“14 Peaks: Nothing Is Impossible” Review: The story of a man who wants to conquer the world’s most significant peak in no time

For some, climbing one of the highest mountains in the world is a lifetime achievement. For Nepalese climber Nirmal “Nims” Purja, the subject of the new Netflix documentary 14 Peaks: Nothing Is Impossible. All will be the healthy season. Purja has set his own goal – a “possible project”. To climb the fourteen peaks of the “eight thousand” (mountains over 8000 meters) in one climbing season. Director Torquil Jones follows Purja on this quest that, if successful, will be the fastest show ever.

Behind Reinhold Messner’s legendary ascent:

When the legendary Italian climber named Reinhold Messner became the first person to climb. All 14 eight thousand in the world – a feat he accomplished in 1986. It was an astonishing feat that culminated in sixteen years of work. It’s been seven years in 2019. The fastest thing is ever done. It’s unthinkable to complete feats in just one season. But the spirit of mountaineering is finding the unthinkable and making it happen. The world of rock climbing was previously no stranger to Nimes Purja. But he has already become a legend in his field.

There are occasional interviews with figures from the rock climbing world. Including Reinhold Messner himself, but Purja is the front, centre, and the only star of the film; confident, calm, full of confidence in their success and performance Nepalese climbing community on the world stage.

“Usually for one 8000, it’s a huge task,” said famed climber Jimmy Chin at the start of 14 peaks. “This was a massive two-month expedition just to climb the 8,000-meter peak. But sometimes in the current spring of 2019, the world of mountaineering started talking about this crazy man from Nepal. He was a man no one had ever heard of asking, “Who the heck is he?” That Nims Purja?”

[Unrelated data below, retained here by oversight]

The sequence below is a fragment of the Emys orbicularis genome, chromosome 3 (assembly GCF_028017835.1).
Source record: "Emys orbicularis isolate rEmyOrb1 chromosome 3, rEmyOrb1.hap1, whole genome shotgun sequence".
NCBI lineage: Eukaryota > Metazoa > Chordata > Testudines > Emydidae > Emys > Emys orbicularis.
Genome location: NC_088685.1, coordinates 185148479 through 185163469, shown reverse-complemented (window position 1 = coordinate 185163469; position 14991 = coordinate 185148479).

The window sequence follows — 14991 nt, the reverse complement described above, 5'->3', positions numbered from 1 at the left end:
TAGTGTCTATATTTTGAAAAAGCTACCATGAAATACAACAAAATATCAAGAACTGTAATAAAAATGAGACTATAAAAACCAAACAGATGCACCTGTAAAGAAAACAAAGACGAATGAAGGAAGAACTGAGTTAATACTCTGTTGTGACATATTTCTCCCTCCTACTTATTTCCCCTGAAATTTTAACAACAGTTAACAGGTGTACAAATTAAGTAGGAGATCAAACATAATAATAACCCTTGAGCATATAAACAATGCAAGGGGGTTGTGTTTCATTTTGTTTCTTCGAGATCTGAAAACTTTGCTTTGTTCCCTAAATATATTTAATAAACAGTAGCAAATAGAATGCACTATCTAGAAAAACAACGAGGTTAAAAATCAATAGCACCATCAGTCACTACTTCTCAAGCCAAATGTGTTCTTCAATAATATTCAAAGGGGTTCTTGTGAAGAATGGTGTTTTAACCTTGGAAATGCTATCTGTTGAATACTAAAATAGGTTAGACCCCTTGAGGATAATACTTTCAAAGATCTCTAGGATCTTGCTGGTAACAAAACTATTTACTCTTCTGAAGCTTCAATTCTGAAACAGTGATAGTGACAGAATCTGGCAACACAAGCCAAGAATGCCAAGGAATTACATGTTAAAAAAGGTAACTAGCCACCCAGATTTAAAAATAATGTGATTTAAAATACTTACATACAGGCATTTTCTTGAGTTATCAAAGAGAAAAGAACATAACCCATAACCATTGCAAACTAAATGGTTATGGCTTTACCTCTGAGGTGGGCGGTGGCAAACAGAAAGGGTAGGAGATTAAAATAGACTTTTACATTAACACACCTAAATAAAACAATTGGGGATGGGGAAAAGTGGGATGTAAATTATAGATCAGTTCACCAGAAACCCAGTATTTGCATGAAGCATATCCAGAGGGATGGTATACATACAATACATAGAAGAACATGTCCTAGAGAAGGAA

Much of the screen time in 14 Peaks: Nothing Is Impossible is devoted to answering this question. And understanding people is critical to understanding. How such an extraordinary achievement came to be and why everyone would be okay with it. Purja is a Nepalese citizen and former member of the British Armed Forces. The first Gurkha (as Nepalese soldiers in the British Army) were elected to the British Special Forces. He was a fearless and perfect man who narrowly escaped battle death while on duty. The unforgettable moments recreated in animation from the more influential film.

Purja not only strives to make her name known around the world:

Even though he planned to. He is also committed to advancing mountaineering goals in his homeland, home to some of the highest peaks in the world, where western mountaineers have long dominated the title while relying on Nepalese Sherpas to support their expeditions. He mortgaged his house to fund the expedition and put together a team of compatriots to help with his search, knowing this would help them build their climbing careers.

The challenge of conquering 8000m in one season goes beyond climbing. Clean logistics is confusing, and tight timeframes leave little room for flexibility and sometimes require sub-optimal effort. The bad weather forced Purja to hike Kanchenjunga – usually four days long – to hang out for a day. He started his seasonal campaign without getting permission from the Chinese government to climb the Tibetan peak of Shishapangma; if they refuse, the settlement is not in his hands.

One hundred minutes may be a long time if you’re not an avid rock climber. But you move quickly from the summit to summit, with tension rising dramatically as the season’s progress. It’s an exciting adventure, as well as a spectator.

The best outdoor documentaries can inspire you. As if you were alone in the mountains. But without ever leaving your comfy couch, and that’s what makes 14 peaks.